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Passive Monitor Question

(11 posts)
  1. ithoughtlicewerebad

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    Posted 2 months ago
    Tue Jan 1 2019 23:03:43
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    Two years ago I ordered passive monitors. My PCO discouraged my using them. He said that he'd been in apartments with large infestations, and that there were no signs in the passive monitors. I put them away in my basement and have not even opened the box. Are those still usable? Do they have a shelf life? Do I need to order new passive monitors or can I use these?.

    Here's the thing. My PCO has been wonderful. He got rid of them. We have been totally clear for more than 18 months. I trust him. I also follow his instructions, which are to keep the encasements on our beds (though the one on my box spring has so many holes, I don't think it's useful), as well as Lights Out Monitors on the feet of my bed. I want him to continue to help me if there is an issue. He also has come every six months to inspect, as I'm afraid I won't see things and my husband isn't a big help, and he hardly charges. HE has always told me if he ever thought he was in over his head, he'd recommend someone else. But he has done the job, with kindness and patience.

    So, can I use the packtite passive monitors while I keep the encasements and lights out monitors on the beds? Will they still be effective? I think I've finally convinced my husband to use them (he hasn't wanted to go against the PCO's recommendation, but this latest rash on my son has him worried). I just want to make sure they'll be effective.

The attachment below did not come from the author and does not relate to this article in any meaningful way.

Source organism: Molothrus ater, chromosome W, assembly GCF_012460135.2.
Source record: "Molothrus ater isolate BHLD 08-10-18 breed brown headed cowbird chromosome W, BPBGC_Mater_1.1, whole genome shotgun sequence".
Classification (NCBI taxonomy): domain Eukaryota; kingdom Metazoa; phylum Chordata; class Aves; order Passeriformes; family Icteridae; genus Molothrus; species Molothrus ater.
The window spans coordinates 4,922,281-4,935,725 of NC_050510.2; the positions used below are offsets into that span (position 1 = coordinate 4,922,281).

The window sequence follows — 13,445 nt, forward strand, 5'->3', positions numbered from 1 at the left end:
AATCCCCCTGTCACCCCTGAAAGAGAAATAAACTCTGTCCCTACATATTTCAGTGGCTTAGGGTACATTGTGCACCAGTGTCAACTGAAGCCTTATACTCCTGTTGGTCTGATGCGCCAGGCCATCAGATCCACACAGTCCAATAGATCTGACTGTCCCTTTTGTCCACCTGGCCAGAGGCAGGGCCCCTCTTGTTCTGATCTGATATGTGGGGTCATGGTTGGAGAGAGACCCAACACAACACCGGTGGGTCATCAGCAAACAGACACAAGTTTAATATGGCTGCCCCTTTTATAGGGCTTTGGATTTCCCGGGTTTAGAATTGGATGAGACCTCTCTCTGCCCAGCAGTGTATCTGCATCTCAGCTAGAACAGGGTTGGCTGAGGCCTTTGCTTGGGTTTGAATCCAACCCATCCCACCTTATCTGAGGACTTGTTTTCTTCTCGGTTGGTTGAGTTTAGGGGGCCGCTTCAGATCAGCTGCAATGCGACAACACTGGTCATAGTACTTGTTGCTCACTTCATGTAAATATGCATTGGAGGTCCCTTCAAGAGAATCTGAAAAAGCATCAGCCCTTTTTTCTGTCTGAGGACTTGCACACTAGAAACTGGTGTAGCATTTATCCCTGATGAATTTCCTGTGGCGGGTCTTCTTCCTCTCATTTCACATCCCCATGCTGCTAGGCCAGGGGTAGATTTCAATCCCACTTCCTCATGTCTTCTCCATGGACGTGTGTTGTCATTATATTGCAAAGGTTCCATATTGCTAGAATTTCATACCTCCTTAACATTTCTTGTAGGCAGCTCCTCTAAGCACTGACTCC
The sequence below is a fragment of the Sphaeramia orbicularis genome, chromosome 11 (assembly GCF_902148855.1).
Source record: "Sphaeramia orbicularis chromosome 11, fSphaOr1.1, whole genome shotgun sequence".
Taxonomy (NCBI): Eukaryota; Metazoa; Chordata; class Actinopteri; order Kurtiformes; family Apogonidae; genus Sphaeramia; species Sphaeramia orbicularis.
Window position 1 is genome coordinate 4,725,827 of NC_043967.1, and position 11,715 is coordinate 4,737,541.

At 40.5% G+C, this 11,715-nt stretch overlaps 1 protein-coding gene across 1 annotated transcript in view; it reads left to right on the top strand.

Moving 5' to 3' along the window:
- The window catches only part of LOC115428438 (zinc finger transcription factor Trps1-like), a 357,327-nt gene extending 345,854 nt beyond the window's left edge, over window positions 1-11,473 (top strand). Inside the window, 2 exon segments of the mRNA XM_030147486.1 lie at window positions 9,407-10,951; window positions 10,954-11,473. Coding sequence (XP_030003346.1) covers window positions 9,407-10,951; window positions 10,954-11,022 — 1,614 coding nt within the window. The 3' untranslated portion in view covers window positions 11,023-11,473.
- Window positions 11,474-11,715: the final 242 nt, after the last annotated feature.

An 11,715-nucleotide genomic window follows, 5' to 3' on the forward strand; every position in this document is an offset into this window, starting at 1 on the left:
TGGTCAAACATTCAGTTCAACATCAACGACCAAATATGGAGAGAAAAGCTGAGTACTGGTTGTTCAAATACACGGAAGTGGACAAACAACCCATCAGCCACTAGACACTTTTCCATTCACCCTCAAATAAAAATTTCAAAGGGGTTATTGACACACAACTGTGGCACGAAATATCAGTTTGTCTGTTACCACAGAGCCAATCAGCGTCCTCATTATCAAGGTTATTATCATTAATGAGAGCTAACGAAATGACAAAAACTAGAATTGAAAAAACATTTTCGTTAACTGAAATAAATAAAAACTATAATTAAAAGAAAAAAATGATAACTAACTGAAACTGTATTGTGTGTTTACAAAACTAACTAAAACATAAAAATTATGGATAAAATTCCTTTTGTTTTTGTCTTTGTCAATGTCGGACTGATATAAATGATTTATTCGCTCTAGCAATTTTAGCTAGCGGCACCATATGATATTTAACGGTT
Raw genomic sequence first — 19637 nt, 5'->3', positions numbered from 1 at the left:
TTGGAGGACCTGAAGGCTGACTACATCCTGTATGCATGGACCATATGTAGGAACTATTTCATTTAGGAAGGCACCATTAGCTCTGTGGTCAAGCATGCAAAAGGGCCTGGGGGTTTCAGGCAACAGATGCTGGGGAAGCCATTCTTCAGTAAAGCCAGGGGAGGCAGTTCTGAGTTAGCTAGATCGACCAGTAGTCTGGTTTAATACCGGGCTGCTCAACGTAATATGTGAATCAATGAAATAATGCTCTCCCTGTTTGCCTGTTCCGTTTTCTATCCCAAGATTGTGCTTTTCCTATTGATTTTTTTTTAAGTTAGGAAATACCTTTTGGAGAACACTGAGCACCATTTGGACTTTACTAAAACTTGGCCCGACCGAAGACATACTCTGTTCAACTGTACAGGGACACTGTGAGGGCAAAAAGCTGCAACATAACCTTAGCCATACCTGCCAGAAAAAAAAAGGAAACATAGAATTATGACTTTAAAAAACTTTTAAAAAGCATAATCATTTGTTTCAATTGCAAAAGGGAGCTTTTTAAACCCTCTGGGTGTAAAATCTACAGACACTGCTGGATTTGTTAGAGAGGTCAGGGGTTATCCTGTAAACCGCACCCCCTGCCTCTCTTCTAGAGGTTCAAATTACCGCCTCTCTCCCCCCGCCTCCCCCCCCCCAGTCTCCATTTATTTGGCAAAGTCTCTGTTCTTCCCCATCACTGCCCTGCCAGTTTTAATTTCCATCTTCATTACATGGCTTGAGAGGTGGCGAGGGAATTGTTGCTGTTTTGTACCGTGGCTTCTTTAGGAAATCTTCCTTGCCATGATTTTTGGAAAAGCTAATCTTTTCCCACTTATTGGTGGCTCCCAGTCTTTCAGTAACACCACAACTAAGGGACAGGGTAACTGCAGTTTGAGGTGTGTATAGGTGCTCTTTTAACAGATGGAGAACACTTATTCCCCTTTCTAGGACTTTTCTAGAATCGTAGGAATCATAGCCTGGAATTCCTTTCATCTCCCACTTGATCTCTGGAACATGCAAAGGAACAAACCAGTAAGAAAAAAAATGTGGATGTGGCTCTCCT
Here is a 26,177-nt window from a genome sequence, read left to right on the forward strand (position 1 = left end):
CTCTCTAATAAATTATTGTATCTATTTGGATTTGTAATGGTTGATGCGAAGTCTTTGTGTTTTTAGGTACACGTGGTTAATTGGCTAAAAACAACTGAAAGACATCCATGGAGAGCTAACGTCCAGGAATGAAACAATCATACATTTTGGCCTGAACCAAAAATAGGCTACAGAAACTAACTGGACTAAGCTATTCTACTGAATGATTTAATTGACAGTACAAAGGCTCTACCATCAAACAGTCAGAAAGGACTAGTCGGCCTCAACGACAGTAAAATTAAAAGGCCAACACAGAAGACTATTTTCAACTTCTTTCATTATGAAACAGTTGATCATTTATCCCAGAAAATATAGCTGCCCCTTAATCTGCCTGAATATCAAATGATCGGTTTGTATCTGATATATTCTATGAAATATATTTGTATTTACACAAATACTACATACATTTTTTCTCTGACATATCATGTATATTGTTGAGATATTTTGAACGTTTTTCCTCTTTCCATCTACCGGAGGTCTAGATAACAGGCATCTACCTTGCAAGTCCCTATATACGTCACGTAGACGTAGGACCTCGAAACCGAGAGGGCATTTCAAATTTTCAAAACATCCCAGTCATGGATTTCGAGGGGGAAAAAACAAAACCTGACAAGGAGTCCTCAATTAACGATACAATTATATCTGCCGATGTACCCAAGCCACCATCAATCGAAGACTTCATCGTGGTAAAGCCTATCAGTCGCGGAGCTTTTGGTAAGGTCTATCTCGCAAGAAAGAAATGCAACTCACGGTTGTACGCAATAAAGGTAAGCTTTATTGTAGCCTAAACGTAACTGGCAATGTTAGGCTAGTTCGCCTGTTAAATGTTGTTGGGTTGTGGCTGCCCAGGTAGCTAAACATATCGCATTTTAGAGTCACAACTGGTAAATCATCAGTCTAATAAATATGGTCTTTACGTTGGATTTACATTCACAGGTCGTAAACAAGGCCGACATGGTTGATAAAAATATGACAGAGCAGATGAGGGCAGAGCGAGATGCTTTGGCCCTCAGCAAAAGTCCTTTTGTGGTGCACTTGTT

Thank you.

  2. bed-bugscouk

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    Posted 2 months ago
    Wed Jan 2 2019 8:04:18
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    Hi,

    The shelf life in field is about 18 months but if its still sealed in the package and is the PackTite Passive label as opposed to the older style it should be good for the next 12 months so long as the glue has not been exposed.

    It is a little more complex than a simple shelf life as we also have on-going tweaks and adjustments to the design itself. To someone without OCD the product appears to be the same since launch but there has been a series of near yearly adaptations and tweaks to keep things as optimal as we can. I would not want you to be that far back in the development curve.

    I personally do not advocate isolating beds at the same time as Passive Monitoring as the two approaches are kind of counter intuitive, one works with natural behaviour and the other seeks to trap and prevent access. I also understand how the perception is that you want the avoidance of bites above all but for my field data that results in a longer infestation duration and why I don't isolate.

    I cant comment on your PCO's experience other than to say when the academics decided they wanted a chapter on early detection for bed bugs in hotels there was only one candidate who could prove lower guest complaints because the staff were detecting before the guests were aware. The probability of someone working so well in light cases not detecting in heavy has my friend Occam twitching up a storm.

    Hope that helps.

    David Cain
    Bed Bugs Limited

    If you have found this information helpful please consider leaving feedback on social media via google+ or FaceBook or by like/loving the images.

    In accordance with the AUP and FTC (legal requirements) I openly disclose my vested interest in Passive Monitors as the inventor and patent holder. Since 2009 they have become an integral part in how we resolve bed bug infestations. I also have a professional relationship with PackTite in that they distribute my product under their own branding. I do not however receive any financial remuneration for any comments I make about products.
  3. ithoughtlicewerebad

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    Posted 2 months ago
    Wed Jan 2 2019 8:46:49
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    It does David. They are Packtite monitors, and I never even opened the box. Your logic on isolation makes perfect sense to me. I don't want to drive them elsewhere. If I am going to have bedbugs, then I actually want them in my bed, not scattering throughout my home.